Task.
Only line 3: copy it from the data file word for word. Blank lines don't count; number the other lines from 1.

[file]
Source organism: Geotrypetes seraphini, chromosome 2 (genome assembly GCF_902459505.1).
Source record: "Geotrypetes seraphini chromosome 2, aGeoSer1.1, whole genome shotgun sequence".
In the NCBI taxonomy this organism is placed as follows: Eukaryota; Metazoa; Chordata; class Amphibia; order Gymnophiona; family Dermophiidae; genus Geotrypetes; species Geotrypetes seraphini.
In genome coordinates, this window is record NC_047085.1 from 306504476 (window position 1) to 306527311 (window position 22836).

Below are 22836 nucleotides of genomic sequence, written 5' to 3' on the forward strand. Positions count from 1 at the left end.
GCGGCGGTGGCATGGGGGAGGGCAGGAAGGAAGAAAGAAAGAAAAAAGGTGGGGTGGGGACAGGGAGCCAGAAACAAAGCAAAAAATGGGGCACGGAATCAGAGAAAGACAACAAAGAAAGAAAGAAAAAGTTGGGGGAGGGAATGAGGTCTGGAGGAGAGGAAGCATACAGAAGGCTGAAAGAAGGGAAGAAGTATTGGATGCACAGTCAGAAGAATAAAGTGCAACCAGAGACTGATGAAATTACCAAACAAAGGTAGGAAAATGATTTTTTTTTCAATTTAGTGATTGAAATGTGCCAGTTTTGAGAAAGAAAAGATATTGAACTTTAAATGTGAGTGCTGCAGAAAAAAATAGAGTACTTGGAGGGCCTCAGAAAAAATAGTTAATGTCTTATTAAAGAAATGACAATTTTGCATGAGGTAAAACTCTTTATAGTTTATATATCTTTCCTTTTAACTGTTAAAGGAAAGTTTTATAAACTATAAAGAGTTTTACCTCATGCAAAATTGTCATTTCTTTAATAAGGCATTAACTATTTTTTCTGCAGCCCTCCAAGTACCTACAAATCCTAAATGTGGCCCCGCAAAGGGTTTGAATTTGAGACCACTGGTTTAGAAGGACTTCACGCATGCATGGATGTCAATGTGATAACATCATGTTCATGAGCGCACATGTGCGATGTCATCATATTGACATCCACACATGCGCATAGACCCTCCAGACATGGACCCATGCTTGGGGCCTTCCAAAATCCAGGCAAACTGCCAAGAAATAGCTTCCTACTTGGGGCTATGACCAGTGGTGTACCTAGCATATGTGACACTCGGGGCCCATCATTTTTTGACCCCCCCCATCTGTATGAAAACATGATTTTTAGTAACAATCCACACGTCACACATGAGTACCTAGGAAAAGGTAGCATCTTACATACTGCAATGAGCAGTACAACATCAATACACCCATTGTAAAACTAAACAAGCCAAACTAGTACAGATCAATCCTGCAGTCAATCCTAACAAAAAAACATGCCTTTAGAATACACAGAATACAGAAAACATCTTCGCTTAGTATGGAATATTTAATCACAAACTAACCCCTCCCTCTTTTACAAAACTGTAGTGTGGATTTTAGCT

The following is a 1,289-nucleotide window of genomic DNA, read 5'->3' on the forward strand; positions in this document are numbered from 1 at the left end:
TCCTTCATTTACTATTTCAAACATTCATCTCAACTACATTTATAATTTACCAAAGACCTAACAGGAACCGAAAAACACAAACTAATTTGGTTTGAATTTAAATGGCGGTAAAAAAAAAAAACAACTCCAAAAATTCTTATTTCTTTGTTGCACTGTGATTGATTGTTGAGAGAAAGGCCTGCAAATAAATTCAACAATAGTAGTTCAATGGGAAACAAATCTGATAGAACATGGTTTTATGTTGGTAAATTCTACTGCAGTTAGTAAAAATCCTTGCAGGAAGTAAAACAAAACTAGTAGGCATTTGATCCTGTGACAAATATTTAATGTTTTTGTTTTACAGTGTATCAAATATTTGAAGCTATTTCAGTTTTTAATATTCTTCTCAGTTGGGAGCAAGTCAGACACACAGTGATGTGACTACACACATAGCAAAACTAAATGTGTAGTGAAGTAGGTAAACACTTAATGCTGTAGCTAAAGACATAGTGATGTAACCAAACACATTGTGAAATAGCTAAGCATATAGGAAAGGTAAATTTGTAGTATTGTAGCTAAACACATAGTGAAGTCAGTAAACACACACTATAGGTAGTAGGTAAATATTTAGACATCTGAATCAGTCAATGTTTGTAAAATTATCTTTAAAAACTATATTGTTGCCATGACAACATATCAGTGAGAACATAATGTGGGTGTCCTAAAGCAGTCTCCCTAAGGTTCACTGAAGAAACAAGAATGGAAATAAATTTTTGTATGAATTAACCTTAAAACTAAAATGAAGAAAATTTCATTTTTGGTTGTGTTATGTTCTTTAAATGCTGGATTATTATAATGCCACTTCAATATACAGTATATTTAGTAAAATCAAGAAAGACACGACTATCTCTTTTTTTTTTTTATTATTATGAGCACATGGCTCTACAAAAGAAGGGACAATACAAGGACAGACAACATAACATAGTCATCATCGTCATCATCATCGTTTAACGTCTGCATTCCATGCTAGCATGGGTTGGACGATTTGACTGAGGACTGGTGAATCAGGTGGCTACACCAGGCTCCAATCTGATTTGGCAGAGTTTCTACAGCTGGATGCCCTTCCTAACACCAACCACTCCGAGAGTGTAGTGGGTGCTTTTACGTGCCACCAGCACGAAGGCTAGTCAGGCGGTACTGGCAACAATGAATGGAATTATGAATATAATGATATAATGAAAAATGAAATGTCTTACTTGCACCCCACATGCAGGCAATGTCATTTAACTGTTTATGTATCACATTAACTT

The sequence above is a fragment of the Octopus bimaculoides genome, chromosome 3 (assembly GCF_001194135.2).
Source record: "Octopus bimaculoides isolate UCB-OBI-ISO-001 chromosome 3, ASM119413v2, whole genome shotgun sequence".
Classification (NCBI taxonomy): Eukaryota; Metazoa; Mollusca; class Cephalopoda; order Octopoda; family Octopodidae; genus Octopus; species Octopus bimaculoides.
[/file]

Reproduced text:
In the NCBI taxonomy this organism is placed as follows: Eukaryota; Metazoa; Chordata; class Amphibia; order Gymnophiona; family Dermophiidae; genus Geotrypetes; species Geotrypetes seraphini.